5 Breeding susceptible plants

There are always new breedings to increase the yield, but rarely attention is paid to the resistance of plants.

As a result, many plants have spread in gardens and fields that are no longer equipped with defenses against slugs. The plants no longer know how to defend themselves against pests such as slugs.

Schneckenplage durch Pflanzenzucht hin auf Geschmack und nicht auf Resistenz gegen Schnecken

However, a change in thinking is slowly taking place here and more and more value is being placed on resistance again in organic farming. The protection of old species also plays an important role here.

Therefore, it is important to closely observe which plants are avoided by the slugs and which they prefer, so that the selection of cultivation for the next few years can be adjusted accordingly.

This is a first preventive step to reduce the damage caused by slugs.

More info on the topic here: Plants that snails like to eat

6 Increasing light pollution

More and more light is illuminating the night. This makes people’s lives safer, but it harms many nocturnal animals. Insects in particular suffer from this modern phenomenon.

Schneckenplage durch Ansiedeln von Feinden der Schnecken lösen Igel

Streetlights and increased road traffic at night are affecting populations of moths and other light-sensitive animals.

Fireflies have completely disappeared from most populated areas. This is because fireflies are particularly vulnerable to light pollution. At the same time, they are industrious and highly specialized slug hunters. This is because the larvae of fireflies feed exclusively on snails for several years.

Hedgehogs also suffer when there are fewer insects. This is because they particularly like to eat moths and this food is important for their immune system.

If hedgehogs eat too many snails and too few insects, they can get lung disease.


There are many causes that have contributed to slugs becoming a nuisance.

The real reasons for the proliferation of slugs since the 1960s lie not in the distance, but in changes on the ground.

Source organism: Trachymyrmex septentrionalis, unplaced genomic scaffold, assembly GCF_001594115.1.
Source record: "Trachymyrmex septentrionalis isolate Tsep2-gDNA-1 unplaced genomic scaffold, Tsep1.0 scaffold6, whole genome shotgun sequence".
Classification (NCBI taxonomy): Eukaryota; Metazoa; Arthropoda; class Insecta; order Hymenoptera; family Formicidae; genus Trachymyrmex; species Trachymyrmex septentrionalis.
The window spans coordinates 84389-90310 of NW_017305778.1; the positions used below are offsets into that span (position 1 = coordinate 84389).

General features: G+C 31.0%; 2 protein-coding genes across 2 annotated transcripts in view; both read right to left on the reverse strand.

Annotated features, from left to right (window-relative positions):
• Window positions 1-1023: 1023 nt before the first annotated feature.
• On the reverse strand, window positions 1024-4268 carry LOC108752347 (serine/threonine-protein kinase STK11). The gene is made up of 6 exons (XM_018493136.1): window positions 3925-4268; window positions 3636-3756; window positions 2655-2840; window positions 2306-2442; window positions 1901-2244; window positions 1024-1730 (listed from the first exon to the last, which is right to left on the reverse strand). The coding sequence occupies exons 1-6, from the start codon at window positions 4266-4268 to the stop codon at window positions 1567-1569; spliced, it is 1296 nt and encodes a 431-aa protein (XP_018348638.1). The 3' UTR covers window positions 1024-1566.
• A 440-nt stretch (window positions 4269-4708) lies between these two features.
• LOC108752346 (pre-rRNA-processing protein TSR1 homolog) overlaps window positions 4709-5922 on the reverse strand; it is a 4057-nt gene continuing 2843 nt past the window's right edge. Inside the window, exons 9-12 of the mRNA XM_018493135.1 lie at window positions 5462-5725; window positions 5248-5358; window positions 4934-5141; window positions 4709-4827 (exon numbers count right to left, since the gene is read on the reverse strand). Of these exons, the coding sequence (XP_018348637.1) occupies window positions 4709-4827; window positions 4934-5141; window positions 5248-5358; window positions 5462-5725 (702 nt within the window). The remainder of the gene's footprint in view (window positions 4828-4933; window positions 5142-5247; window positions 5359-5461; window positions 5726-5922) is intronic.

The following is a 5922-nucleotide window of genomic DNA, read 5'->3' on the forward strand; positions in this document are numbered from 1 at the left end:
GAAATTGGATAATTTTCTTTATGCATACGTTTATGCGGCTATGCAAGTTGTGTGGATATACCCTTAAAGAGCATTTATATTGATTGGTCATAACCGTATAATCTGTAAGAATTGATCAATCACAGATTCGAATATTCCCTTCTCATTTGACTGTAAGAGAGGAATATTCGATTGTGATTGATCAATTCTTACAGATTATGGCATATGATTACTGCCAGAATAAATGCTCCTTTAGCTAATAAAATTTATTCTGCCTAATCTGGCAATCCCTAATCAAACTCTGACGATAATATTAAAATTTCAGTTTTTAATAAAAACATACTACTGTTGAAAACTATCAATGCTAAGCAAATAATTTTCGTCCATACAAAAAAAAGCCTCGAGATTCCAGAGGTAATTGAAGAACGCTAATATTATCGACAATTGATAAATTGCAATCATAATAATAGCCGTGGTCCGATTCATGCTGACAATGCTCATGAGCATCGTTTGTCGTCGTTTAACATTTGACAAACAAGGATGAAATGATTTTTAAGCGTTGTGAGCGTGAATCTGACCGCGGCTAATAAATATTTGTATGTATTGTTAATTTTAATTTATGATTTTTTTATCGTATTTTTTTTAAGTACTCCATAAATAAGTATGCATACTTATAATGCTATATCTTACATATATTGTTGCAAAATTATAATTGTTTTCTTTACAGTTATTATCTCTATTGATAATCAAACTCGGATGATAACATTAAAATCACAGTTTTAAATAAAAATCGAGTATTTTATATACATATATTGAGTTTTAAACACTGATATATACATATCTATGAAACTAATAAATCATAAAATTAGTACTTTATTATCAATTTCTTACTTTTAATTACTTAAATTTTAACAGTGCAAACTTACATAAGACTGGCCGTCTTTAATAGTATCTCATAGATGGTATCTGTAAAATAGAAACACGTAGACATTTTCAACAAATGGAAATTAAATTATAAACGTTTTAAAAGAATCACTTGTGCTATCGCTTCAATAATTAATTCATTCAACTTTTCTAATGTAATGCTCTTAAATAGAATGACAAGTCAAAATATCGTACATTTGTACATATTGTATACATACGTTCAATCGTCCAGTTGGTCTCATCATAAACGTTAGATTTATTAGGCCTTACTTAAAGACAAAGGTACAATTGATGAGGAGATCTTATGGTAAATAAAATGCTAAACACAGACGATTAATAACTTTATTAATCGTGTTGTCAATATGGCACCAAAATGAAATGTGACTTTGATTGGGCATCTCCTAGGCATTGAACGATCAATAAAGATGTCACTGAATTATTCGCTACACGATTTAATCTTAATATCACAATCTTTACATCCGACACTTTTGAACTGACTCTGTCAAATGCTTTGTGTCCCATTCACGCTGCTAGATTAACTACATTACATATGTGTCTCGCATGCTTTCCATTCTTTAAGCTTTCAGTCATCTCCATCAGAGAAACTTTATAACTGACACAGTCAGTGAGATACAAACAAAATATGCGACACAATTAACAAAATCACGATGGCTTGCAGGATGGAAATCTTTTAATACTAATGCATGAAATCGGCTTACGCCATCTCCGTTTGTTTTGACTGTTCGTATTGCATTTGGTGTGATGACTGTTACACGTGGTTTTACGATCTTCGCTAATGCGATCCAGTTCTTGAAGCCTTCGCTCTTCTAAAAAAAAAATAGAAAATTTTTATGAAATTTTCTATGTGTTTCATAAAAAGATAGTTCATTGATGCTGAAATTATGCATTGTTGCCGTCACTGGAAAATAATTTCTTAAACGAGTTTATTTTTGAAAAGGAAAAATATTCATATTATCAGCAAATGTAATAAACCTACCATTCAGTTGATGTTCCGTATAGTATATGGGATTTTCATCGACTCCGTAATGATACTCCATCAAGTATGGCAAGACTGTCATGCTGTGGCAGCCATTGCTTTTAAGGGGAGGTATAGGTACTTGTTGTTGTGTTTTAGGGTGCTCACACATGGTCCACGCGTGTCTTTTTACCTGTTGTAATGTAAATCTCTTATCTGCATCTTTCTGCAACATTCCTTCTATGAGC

They lie mainly in the increased use of environmental poisons and the widespread love of order in domestic gardens. As a result, the natural abundance of species in the garden has suffered.

Biological balances have been upset in many places, and the mass appearance of slugs is one consequence.

The death of native flora and fauna has made this development possible. Therefore, it is now up to us to take countermeasures.

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There are many ways and means to slowly return to a more nature-friendly way of life. For many species it is not yet too late.

Here are a few tips on what you can do for biodiversity in the garden: Re-establish predators of slugs and snails

Long-term countermeasures and prevention

So it is advisable in the long term to return to a near-natural garden that provides a habitat for many animals.

In doing so, care should be taken to allow as many different native perennials and woody plants as possible to flourish, from which the native animals actually benefit. Foreign plants often do not adequately serve as a habitat for native wildlife.

An increase in biodiversity not only prevents slug infestations. After all, other pests, such as aphids, mites or Colorado potato beetles, can only develop into a plague if their enemies have disappeared from the garden.

Therefore, species protection not only serves the flora and fauna as a whole, but also the snail-plagued gardeners in the long term.

Immediate help against acute snail plagues

Returning to a more natural garden and reintroducing enemies will only help in the long run against the snail plague. It often takes years for species that have disappeared to reestablish themselves.

Therefore, there are many measures and remedies that promise relief even in acute emergencies. Without having to use poison, you can get a grip on the plague.

Sofortmaßnahme Schneckenplage - sofort hilft sie zu füttern und abzusammeln


  • James Jones

    Meet James Jones, a passionate gardening writer whose words bloom with the wisdom of an experienced horticulturist. With a deep-rooted love for all things green, James has dedicated his life to sharing the art and science of gardening with the world. James's words have found their way into countless publications, and his gardening insights have inspired a new generation of green thumbs. His commitment to sustainability and environmental stewardship shines through in every article he crafts.